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Image and Emotion in Voter Decisions
The Affect Agenda
Renita Coleman and Denis Wu
Drawing on a decade of their own research from the 2000 to 2012 U.S. presidential elections, Renita Coleman and Denis Wu explore the image presentation of political candidates and its influence at both aggregate and individual levels. When facing complex political decisions, voters often rely on gut feelings and first impressions but then endeavor to come up with a “rational” reason to justify their actions.
Image and Emotion in Voter Decisions: The Affect Agenda
examines how and why voters make the decisions they do by examining the influence of the media’s coverage of politicians’ images. Topics include the role of visual and verbal cues in communicating affective information, the influence of demographics on affective agenda setting, whether positive or negative tone is more powerful, and the role of emotion in second-level agenda setting.
Image and Emotion in Voter Decisions
will challenge readers to think critically about political information processing and a new way of systematically thinking about agenda setting in elections.
Size: 6 1/4 x 9 3/8
978-0-7391-8995-5 • Hardback • March 2015 •
978-1-4985-1403-3 • Paperback • August 2016 •
978-0-7391-8996-2 • eBook • March 2015 •
Lexington Studies in Political Communication
Political Science / POLITICAL SCIENCE / Political Process / Campaigns & Elections
Language Arts & Disciplines / Communication Studies
Language Arts & Disciplines / Public Speaking
Language Arts & Disciplines / Rhetoric
Political Science / History & Theory
Political Science / Public Policy / Communication Policy
Language Arts & Disciplines / Political Communication
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is associate professor at the University of Texas-Austin School of Journalism.
H. Denis Wu
is associate professor of communication at Boston University.
1 The Importance of Image and Affect in Politics
2 Historical Traces and Relevant Concepts
3 The Role of Information Processing
4 The Methods Behind the Research: How We Did These Studies
5 The Two Levels of Agenda Setting: Issues and Attributes
6 Visual Cues in the Formation of Affect
7 The Valence of Affect: Accentuate the Negative or Put Your Best Foot Forward?
8 The Makeup of Affect: Emotions and Traits
9 New Media and Demographic Differences in Agenda Setting
10 An International Investigation of Affective Agendas
11 What We Now Know About Affect and Implications for Democracy
From the perspective that elections should involve the rational evaluation of candidates’ issue positions, campaigns and voters that focus on images and emotions are generally disdained. But Coleman and Wu argue that candidate images and voter emotions are central to the electoral process because they stimulate voters to evaluate candidates. Previous research in political communication has focused largely on the first level of agenda setting (addressing issues), but in this book, the authors analyze the second level of agenda setting (addressing affect). This work is unique in two ways. First, it focuses on the visuals of candidates, rather than their words, and assesses them as positive or negative. Second, it measures the positive and negative emotions candidates engender in voters. In doing so, it measures the impact that mediated affect has on elections. The authors use a multi-modal approach that uses experiments as well as surveys that vary across time and location. The result is an overwhelmingly persuasive argument that the candidate images broadcast by various news media play an important role in the public agenda during elections. Summing Up: Highly recommended. Graduate, research, and professional collections.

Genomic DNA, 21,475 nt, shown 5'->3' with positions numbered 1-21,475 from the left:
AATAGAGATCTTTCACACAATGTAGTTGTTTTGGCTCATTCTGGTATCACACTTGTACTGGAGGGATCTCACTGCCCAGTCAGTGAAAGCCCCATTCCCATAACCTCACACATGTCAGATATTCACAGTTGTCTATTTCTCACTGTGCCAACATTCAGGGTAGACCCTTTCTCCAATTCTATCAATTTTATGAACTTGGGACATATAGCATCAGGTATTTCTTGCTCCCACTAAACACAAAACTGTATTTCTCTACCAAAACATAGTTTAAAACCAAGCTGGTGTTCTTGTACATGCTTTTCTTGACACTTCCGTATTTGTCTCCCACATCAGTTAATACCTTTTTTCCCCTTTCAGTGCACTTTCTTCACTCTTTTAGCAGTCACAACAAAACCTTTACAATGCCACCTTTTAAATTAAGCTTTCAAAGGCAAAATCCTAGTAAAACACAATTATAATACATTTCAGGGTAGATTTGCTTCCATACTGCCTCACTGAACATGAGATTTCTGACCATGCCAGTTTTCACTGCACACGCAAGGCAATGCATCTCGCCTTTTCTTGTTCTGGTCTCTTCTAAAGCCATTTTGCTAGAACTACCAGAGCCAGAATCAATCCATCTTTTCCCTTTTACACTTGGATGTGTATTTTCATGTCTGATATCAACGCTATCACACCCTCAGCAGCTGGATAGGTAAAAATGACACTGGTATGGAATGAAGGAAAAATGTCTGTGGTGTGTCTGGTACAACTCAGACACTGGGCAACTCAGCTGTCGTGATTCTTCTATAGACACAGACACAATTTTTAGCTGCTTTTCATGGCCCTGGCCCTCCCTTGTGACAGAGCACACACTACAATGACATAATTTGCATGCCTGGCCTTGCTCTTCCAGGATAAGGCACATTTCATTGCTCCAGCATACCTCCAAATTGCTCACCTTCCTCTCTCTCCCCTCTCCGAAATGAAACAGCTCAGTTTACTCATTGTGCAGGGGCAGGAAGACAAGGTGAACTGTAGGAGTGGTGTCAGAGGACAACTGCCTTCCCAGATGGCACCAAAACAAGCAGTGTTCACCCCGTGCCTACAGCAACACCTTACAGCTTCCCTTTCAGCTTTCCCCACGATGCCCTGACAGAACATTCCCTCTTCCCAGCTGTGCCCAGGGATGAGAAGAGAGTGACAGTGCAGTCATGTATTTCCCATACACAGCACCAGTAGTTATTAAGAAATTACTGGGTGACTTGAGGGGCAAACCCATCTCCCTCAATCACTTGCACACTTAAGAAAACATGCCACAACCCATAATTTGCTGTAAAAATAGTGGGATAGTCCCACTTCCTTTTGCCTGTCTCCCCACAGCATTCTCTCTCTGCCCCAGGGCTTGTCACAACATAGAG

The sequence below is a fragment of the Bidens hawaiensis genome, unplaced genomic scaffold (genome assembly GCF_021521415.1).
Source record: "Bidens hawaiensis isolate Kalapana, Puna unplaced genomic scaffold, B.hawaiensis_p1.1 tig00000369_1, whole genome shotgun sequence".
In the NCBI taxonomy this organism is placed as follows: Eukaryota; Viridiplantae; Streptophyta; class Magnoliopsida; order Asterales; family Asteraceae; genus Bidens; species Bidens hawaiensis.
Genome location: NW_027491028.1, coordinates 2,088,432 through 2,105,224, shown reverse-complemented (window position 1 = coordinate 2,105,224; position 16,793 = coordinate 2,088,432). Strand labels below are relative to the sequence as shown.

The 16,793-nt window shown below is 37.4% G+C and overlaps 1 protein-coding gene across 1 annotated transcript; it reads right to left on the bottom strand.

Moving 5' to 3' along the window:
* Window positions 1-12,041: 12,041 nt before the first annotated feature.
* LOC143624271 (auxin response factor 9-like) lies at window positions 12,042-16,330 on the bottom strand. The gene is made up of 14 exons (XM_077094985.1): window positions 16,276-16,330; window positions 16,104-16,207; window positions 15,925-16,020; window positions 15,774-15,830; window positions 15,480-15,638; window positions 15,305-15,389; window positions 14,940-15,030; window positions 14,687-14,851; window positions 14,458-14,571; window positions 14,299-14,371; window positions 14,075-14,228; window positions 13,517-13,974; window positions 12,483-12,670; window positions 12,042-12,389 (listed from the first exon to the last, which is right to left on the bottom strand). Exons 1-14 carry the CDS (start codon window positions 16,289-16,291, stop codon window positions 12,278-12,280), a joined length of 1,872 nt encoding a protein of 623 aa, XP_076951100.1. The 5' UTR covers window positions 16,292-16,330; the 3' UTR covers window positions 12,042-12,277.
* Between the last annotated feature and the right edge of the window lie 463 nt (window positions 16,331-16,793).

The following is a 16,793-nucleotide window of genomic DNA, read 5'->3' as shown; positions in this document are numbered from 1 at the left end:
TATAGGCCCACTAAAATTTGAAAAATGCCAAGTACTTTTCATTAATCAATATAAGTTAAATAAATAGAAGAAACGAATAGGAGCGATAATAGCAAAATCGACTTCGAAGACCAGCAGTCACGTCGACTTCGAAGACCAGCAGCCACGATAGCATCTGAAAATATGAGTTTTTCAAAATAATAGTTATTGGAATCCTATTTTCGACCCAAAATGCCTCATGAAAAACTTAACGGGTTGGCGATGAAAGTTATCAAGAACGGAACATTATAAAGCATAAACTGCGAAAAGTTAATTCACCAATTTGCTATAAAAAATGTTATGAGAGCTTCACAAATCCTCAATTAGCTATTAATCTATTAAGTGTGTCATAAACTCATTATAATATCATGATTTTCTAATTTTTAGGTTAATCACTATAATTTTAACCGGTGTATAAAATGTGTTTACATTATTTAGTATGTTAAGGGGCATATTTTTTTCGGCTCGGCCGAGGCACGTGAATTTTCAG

"The book fills a gap in agenda setting literature, I highly recommend it."
Guy J. Golan, Syracuse University
This is an important addition to the agenda-setting and voting literature in several respects. It brings various theories of information processing to bear on agenda-setting research, and it emphasizes the role of visual content in agenda-setting effects. It also analyzes the relative strength of first- and second-level agenda-setting effects on voting behavior in one Taiwanese and four U.S. presidential elections. As such,
this program of work represents probably the only longitudinal effort so far to examine visuals for their second-level agenda setting effects.”
David H. Weaver, Indiana University
Building on the cognitive approach prevalent in most political communication scholarship, this book provides a comprehensive overview of the role of visual information and emotion in news and its impact on voter decisions. It is a must-read for political communication researchers, educators, and professionals.
Spiro Kiousis, University of Florida
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